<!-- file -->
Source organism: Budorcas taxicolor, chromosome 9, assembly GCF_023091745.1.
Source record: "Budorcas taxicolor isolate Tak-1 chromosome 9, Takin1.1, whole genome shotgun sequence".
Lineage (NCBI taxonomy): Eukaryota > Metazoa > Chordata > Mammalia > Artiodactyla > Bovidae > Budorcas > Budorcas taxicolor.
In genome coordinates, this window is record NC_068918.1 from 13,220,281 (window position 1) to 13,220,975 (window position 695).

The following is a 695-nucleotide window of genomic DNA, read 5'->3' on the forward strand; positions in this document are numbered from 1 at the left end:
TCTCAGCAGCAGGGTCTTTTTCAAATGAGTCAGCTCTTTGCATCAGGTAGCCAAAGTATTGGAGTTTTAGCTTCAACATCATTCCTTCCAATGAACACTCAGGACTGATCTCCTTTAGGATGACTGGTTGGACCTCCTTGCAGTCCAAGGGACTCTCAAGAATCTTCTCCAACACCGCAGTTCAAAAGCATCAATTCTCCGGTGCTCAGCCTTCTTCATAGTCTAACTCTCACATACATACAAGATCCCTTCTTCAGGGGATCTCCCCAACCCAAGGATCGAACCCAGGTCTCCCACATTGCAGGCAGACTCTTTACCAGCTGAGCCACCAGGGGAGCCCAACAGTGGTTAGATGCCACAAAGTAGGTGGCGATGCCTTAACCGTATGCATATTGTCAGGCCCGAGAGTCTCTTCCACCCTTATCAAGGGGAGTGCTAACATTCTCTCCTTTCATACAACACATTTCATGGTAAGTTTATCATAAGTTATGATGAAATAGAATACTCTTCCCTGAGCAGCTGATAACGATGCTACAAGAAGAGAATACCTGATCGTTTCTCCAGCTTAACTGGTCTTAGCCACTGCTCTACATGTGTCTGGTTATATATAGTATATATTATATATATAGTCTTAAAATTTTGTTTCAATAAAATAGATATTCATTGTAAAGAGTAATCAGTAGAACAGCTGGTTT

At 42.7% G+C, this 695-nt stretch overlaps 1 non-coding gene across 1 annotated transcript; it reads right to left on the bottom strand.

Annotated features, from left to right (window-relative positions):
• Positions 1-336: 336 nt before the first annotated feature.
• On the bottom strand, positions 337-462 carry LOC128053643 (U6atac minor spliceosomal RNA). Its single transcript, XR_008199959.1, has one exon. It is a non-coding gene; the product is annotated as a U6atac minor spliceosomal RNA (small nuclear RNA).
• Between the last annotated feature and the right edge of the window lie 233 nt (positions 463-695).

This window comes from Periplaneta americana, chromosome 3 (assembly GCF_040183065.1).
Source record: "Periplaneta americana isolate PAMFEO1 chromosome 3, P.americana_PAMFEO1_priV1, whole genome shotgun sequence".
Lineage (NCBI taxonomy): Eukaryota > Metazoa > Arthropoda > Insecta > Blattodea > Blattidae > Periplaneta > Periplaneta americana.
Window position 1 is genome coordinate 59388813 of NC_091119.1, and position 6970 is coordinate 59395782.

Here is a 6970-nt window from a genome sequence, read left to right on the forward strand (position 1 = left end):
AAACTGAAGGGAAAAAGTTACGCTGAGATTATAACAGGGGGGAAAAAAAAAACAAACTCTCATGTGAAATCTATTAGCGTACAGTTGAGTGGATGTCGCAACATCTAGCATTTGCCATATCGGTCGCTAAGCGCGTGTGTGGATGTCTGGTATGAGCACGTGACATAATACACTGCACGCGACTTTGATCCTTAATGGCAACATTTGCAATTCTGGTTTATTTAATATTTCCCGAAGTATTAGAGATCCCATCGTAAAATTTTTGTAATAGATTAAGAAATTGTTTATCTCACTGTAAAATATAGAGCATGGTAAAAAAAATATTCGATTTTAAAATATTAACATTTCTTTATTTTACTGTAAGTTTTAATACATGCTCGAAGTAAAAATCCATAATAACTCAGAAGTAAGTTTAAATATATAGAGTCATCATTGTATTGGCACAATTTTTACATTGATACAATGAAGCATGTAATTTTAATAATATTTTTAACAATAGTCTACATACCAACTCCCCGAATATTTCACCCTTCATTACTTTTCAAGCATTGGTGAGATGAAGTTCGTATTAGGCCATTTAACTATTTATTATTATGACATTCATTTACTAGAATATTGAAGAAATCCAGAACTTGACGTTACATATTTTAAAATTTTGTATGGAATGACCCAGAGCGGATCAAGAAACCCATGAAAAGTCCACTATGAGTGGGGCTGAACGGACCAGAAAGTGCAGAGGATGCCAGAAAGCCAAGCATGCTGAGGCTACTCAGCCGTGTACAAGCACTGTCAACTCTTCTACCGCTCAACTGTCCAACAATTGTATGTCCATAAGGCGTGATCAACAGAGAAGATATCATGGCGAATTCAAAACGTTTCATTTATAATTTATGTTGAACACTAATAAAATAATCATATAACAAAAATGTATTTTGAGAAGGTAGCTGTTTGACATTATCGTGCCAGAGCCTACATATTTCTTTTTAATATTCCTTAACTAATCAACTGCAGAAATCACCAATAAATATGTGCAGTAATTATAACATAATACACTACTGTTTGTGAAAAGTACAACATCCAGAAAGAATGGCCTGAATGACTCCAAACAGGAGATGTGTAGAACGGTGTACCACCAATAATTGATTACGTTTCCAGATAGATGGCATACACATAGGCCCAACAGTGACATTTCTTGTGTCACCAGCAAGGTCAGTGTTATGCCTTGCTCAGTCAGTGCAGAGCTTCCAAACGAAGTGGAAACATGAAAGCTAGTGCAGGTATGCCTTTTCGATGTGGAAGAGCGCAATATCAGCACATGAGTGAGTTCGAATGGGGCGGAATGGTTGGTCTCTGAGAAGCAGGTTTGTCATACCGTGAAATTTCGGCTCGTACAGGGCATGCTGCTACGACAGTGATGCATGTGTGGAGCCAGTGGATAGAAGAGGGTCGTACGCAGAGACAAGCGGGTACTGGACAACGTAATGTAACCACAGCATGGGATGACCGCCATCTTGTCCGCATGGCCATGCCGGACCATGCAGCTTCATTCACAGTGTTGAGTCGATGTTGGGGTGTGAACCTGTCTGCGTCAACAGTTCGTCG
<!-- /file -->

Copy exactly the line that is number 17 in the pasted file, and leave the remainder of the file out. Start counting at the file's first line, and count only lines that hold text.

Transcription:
AAACTGAAGGGAAAAAGTTACGCTGAGATTATAACAGGGGGGAAAAAAAAAACAAACTCTCATGTGAAATCTATTAGCGTACAGTTGAGTGGATGTCGCAACATCTAGCATTTGCCATATCGGTCGCTAAGCGCGTGTGTGGATGTCTGGTATGAGCACGTGACATAATACACTGCACGCGACTTTGATCCTTAATGGCAACATTTGCAATTCTGGTTTATTTAATATTTCCCGAAGTATTAGAGATCCCATCGTAAAATTTTTGTAATAGATTAAGAAATTGTTTATCTCACTGTAAAATATAGAGCATGGTAAAAAAAATATTCGATTTTAAAATATTAACATTTCTTTATTTTACTGTAAGTTTTAATACATGCTCGAAGTAAAAATCCATAATAACTCAGAAGTAAGTTTAAATATATAGAGTCATCATTGTATTGGCACAATTTTTACATTGATACAATGAAGCATGTAATTTTAATAATATTTTTAACAATAGTCTACATACCAACTCCCCGAATATTTCACCCTTCATTACTTTTCAAGCATTGGTGAGATGAAGTTCGTATTAGGCCATTTAACTATTTATTATTATGACATTCATTTACTAGAATATTGAAGAAATCCAGAACTTGACGTTACATATTTTAAAATTTTGTATGGAATGACCCAGAGCGGATCAAGAAACCCATGAAAAGTCCACTATGAGTGGGGCTGAACGGACCAGAAAGTGCAGAGGATGCCAGAAAGCCAAGCATGCTGAGGCTACTCAGCCGTGTACAAGCACTGTCAACTCTTCTACCGCTCAACTGTCCAACAATTGTATGTCCATAAGGCGTGATCAACAGAGAAGATATCATGGCGAATTCAAAACGTTTCATTTATAATTTATGTTGAACACTAATAAAATAATCATATAACAAAAATGTATTTTGAGAAGGTAGCTGTTTGACATTATCGTGCCAGAGCCTACATATTTCTTTTTAATATTCCTTAACTAATCAACTGCAGAAATCACCAATAAATATGTGCAGTAATTATAACATAATACACTACTGTTTGTGAAAAGTACAACATCCAGAAAGAATGGCCTGAATGACTCCAAACAGGAGATGTGTAGAACGGTGTACCACCAATAATTGATTACGTTTCCAGATAGATGGCATACACATAGGCCCAACAGTGACATTTCTTGTGTCACCAGCAAGGTCAGTGTTATGCCTTGCTCAGTCAGTGCAGAGCTTCCAAACGAAGTGGAAACATGAAAGCTAGTGCAGGTATGCCTTTTCGATGTGGAAGAGCGCAATATCAGCACATGAGTGAGTTCGAATGGGGCGGAATGGTTGGTCTCTGAGAAGCAGGTTTGTCATACCGTGAAATTTCGGCTCGTACAGGGCATGCTGCTACGACAGTGATGCATGTGTGGAGCCAGTGGATAGAAGAGGGTCGTACGCAGAGACAAGCGGGTACTGGACAACGTAATGTAACCACAGCATGGGATGACCGCCATCTTGTCCGCATGGCCATGCCGGACCATGCAGCTTCATTCACAGTGTTGAGTCGATGTTGGGGTGTGAACCTGTCTGCGTCAACAGTTCGTCG